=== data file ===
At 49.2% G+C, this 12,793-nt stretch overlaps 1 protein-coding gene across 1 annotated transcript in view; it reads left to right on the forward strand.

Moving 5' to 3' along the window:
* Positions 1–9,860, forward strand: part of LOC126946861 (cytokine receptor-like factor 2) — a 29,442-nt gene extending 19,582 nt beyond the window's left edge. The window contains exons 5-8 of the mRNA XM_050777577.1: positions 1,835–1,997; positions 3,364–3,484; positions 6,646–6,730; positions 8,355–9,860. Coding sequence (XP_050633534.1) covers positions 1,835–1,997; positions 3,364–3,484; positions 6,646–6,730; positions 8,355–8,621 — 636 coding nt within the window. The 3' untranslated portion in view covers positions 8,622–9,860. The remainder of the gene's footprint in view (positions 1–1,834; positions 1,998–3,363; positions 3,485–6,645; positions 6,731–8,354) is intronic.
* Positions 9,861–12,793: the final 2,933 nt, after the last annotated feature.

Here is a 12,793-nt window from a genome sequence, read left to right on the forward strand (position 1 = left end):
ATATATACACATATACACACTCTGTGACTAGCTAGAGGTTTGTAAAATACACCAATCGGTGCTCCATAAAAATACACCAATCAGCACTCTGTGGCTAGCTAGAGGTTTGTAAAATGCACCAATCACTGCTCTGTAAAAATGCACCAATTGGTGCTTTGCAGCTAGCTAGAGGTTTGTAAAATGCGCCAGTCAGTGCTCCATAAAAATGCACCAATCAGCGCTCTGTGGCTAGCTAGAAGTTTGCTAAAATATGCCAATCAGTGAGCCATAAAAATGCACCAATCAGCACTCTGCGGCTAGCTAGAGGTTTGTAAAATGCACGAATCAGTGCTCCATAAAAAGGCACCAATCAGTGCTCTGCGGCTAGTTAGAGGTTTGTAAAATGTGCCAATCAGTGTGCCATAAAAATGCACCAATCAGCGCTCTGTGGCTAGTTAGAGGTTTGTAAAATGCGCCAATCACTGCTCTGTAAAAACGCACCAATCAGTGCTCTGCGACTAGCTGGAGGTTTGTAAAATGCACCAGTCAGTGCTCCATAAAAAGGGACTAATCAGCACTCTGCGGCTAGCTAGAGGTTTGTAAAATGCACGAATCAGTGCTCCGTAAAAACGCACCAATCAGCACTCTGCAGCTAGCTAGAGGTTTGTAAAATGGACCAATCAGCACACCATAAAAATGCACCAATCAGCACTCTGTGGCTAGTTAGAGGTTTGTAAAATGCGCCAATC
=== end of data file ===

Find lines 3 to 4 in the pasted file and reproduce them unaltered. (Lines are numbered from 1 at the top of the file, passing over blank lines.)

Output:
* Positions 1–9,860, forward strand: part of LOC126946861 (cytokine receptor-like factor 2) — a 29,442-nt gene extending 19,582 nt beyond the window's left edge. The window contains exons 5-8 of the mRNA XM_050777577.1: positions 1,835–1,997; positions 3,364–3,484; positions 6,646–6,730; positions 8,355–9,860. Coding sequence (XP_050633534.1) covers positions 1,835–1,997; positions 3,364–3,484; positions 6,646–6,730; positions 8,355–8,621 — 636 coding nt within the window. The 3' untranslated portion in view covers positions 8,622–9,860. The remainder of the gene's footprint in view (positions 1–1,834; positions 1,998–3,363; positions 3,485–6,645; positions 6,731–8,354) is intronic.
* Positions 9,861–12,793: the final 2,933 nt, after the last annotated feature.